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Bahrainis, Rights groups slam ‘repressive’ climate as Bahrain holds election

Bahrainis stage demonstrations and rights groups denounce a “repressive climate” as the US-allied Persian Gulf state holds parliament elections after dissolving main opposition groups and cracking down on dissent.

Demonstrators took to the streets in the coastal village of Dumistan overnight, carrying pictures of Bahrain’s most prominent cleric Ayatollah Sheikh Isa Qassim, imprisoned political dissidents as well as those killed at the hands of regime forces.

They expressed solidarity with political prisoners and jailed activists, called on people from all walks of the society to stay away from the polls during November 12 elections.

The protesters also called for an end to human rights violations and the release of political detainees.

Elsewhere in the northern villages of Abu Saiba and Shakhura, groups of demonstrators called for an election boycott, a comprehensive political solution amid the Manama regime’s crackdown on dissent, and demanded a transition from the monarchy to the rule of the people, by the people, and for the people, and a new constitution.

A similar rally was staged in al-Muthallath al-Samoud region as well, where participants demanded boycott of the November 12 parliamentary elections and a new constitution.

Earlier, Sheikh Qassim reiterated the call to boycott parliamentary elections, saying participation in the elections amounts to betrayal.

“The responsibility of Bahrainis is to boycott the election, and participation in it is a betrayal,” he said in a televised address broadcast live on Friday on several Arabic-language television networks.

The distinguished Shia cleric noted that the Bahraini parliament acts in favor of the monarch and to the detriment of the Bahraini nation.

Bahrain’s main opposition group al-Wefaq National Islamic Society, in a statement released on September 14, described the boycott of November 12 polls as a national duty, emphasizing that the ruling Manama regime maintains absolute control over the electoral process and seeks to install a weak legislature, whose main task would be to burnish the image of the corrupt Al Khalifah dynasty and cover up its human rights abuses.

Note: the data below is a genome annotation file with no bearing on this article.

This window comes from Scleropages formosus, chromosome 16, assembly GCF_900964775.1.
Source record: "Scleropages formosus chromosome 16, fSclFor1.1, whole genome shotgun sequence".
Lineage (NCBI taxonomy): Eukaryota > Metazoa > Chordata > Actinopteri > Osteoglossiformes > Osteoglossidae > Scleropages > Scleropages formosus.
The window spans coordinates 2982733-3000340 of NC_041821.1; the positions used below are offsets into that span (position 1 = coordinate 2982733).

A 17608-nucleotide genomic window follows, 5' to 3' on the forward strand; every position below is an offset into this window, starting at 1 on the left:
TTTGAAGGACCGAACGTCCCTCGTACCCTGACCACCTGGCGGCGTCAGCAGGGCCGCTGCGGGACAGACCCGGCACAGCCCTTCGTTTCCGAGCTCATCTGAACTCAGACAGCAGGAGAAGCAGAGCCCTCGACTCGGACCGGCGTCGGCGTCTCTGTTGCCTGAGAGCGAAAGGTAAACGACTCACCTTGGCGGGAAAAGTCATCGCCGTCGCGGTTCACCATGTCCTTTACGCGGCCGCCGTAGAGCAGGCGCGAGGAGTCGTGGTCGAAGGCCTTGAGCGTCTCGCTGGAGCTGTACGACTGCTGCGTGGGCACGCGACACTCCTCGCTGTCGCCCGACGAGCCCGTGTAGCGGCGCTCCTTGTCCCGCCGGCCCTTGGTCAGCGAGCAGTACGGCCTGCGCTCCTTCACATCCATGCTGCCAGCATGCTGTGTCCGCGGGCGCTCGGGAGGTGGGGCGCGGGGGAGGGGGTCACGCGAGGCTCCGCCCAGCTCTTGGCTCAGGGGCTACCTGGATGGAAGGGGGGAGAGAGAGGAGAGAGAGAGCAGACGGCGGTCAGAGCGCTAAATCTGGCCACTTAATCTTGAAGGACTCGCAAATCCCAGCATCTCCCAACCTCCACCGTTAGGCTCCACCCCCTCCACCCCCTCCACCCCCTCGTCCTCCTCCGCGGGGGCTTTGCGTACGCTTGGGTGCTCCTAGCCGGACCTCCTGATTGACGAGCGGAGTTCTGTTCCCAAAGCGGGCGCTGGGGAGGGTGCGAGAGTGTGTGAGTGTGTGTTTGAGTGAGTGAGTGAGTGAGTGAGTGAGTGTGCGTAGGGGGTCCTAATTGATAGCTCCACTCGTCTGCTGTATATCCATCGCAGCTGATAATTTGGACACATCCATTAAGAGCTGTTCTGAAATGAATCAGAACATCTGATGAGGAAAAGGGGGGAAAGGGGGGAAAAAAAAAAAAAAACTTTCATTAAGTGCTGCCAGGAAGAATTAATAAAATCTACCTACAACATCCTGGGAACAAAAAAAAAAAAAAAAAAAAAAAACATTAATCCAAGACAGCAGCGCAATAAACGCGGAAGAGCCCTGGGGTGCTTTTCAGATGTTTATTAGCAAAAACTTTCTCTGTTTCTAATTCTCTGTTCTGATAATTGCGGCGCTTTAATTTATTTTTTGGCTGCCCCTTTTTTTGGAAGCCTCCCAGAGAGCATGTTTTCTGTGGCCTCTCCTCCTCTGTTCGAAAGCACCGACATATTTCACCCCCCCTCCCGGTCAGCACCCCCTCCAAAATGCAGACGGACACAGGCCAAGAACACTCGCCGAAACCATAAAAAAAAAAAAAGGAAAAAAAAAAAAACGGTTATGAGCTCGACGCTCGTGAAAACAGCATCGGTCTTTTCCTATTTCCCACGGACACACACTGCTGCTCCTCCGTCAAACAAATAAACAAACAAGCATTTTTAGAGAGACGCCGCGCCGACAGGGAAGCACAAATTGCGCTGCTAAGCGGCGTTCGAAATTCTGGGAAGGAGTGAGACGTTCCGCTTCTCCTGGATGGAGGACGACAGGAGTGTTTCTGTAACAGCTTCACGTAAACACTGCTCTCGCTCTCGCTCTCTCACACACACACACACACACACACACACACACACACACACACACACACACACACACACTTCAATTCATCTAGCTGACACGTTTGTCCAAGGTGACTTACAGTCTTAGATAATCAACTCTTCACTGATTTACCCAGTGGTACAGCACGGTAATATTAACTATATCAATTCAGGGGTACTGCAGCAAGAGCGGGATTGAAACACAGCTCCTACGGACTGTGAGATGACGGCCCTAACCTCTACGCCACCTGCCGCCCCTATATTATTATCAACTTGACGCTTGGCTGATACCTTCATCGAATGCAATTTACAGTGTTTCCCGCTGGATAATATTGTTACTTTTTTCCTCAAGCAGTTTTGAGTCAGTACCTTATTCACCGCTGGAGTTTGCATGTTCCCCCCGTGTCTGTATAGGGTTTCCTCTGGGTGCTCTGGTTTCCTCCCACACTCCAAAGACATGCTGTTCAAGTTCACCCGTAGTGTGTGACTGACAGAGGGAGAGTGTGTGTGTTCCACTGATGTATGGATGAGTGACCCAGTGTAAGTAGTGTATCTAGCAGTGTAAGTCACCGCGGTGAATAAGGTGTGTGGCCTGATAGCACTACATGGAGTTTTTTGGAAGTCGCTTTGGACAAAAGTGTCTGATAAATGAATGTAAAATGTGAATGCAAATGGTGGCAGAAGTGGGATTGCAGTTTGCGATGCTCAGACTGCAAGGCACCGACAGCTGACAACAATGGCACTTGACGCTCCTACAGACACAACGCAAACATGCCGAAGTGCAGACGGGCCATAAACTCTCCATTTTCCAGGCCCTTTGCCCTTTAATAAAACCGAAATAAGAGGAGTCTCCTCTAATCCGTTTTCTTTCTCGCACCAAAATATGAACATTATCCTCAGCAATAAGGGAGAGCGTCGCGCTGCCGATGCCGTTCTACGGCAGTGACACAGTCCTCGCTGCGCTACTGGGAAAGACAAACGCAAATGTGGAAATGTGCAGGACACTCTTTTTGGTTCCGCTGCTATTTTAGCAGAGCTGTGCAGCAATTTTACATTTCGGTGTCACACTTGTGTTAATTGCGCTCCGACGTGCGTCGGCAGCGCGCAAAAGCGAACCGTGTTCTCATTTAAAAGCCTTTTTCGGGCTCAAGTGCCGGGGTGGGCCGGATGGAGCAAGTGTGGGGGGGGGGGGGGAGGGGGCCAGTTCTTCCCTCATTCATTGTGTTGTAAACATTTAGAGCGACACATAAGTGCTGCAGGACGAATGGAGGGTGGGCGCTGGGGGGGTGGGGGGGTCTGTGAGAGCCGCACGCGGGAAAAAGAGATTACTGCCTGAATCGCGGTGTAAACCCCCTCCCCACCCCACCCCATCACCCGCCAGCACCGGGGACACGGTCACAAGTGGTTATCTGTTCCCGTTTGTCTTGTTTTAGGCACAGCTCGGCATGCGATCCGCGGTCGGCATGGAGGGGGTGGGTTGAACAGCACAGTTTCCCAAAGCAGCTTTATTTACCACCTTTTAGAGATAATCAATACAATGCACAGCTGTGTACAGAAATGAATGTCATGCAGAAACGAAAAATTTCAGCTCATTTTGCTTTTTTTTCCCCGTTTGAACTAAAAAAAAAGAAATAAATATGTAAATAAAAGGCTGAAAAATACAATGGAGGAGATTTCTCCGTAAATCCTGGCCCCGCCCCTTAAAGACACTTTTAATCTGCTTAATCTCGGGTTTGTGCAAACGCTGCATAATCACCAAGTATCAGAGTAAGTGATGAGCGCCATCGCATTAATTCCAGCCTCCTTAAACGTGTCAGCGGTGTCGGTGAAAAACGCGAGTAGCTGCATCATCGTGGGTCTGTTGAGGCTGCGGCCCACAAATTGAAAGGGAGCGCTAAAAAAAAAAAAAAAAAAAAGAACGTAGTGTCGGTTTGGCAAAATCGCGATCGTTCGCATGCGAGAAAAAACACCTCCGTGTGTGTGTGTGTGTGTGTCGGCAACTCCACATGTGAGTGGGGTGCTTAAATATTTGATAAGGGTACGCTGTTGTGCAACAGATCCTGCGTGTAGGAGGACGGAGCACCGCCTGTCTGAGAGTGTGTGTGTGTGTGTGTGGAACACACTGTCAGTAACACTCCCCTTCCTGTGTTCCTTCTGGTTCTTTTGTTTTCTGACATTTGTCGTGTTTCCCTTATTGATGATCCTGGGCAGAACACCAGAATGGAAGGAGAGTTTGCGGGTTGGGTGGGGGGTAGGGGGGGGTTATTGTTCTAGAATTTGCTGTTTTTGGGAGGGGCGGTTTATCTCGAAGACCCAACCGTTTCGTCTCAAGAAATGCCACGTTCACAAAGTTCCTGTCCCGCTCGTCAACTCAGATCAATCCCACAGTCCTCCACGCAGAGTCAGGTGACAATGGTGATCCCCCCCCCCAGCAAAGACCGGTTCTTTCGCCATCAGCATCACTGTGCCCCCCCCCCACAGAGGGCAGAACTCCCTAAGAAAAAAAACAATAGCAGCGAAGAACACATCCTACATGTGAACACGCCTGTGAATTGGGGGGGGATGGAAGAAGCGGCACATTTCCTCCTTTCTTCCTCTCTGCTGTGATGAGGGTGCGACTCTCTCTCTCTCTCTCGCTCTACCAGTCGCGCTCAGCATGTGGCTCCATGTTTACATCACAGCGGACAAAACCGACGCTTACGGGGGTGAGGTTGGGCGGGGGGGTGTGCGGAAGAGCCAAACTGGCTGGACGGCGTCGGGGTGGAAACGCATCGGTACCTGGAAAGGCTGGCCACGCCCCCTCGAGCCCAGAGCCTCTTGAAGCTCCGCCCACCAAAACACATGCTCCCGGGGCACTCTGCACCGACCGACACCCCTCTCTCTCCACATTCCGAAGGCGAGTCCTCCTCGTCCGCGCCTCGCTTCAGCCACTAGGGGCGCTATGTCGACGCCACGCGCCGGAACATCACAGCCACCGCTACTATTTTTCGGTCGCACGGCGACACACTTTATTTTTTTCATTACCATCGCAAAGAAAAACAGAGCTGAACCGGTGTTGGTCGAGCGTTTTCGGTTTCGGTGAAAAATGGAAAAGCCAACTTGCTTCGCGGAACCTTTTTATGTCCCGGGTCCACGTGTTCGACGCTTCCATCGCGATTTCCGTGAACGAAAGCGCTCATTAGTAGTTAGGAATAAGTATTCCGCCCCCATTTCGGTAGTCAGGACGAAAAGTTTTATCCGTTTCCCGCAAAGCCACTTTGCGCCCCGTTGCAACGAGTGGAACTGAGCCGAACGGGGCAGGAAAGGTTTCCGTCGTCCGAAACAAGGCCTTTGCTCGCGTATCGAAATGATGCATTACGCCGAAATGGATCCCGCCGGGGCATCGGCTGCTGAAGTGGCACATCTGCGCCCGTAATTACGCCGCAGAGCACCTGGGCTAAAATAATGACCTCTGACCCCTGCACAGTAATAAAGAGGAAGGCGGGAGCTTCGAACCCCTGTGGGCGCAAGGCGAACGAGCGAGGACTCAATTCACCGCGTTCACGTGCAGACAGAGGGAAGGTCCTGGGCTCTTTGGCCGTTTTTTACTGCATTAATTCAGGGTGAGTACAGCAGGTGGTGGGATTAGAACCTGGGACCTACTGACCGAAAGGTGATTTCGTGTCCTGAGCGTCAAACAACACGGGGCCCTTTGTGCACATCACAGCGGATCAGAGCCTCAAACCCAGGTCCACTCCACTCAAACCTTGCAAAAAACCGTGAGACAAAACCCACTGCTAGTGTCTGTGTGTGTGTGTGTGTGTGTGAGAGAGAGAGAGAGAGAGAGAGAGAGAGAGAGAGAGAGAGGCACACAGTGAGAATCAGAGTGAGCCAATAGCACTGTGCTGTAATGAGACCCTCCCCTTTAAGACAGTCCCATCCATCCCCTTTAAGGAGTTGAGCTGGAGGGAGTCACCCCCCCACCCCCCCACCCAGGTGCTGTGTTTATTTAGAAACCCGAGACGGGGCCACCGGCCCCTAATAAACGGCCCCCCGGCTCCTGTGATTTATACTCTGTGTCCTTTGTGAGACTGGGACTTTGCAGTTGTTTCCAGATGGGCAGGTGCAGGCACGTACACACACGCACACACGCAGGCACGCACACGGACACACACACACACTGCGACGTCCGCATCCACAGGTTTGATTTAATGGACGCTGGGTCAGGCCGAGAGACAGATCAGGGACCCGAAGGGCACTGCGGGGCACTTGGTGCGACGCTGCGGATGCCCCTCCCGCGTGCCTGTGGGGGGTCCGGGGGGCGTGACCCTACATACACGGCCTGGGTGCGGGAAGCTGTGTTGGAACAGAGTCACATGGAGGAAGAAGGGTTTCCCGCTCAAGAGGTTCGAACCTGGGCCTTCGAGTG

It added that the constitutional and political rift between the Bahraini regime and the nation is deepening day by day, the main reason for which, it said, is the lack of any social agreement between the two sides.

In the absence of a real administration, the Al Khalifah regime continues its authoritarian rule by imposing its political, economic, security and social wills on the Bahraini nation, Wefaq said.

Bahrainis on Saturday voted in parliamentary elections held in an environment rights groups described as “political repression” since the Persian Gulf Arab state has dissolved the main opposition groups and cracked down on dissent.

Just over 500 candidates were running for 40 parliamentary and 30 municipal seats, authorities said.

Parliament consists of the elected Council of Representatives and the Shura Council, whose 40 members are appointed by the king.

The regime said 344,713 voters were eligible to vote, down from 365,467 in the last polls in 2018.

London-based Bahrain Institute for Rights and Democracy, describing the vote as a “sham”, said legislation on voter inclusion appeared to target individuals who had boycotted earlier polls.

“This election will not introduce any change,” Ali Abdulemam, a Britain-based Bahraini human rights activist, said. “Without the opposition we will not have a healthy country,” he told AFP.

The restrictions have ignited calls for a boycott of Saturday’s elections which come more than a decade after the 2011 popular uprising.

Since then, authorities have imprisoned hundreds of dissidents – including Wefaq’s leader Sheikh Ali Salman – and stripped many of their citizenship.

International human rights organizations have argued that the vote is being held in an “environment of political repression.”

Citing Bahraini civil society figures, the rights groups said the retroactive bans have affected between 6,000 and 11,000 Bahraini citizens.

The elections “offer little hope for any freer and fairer outcomes,” they said.

Many Bahraini Shias complain of facing discrimination in areas such as jobs and government services in the nation of 1.5 million.

A small oil producer that is home to the US Navy’s Fifth Fleet, Bahrain is one of the most indebted states in the Persian Gulf.

It was bailed out in 2018 by wealthy neighbors with an aid package of $10 billion tied to reforms aimed at attaining fiscal balance by 2024.

 

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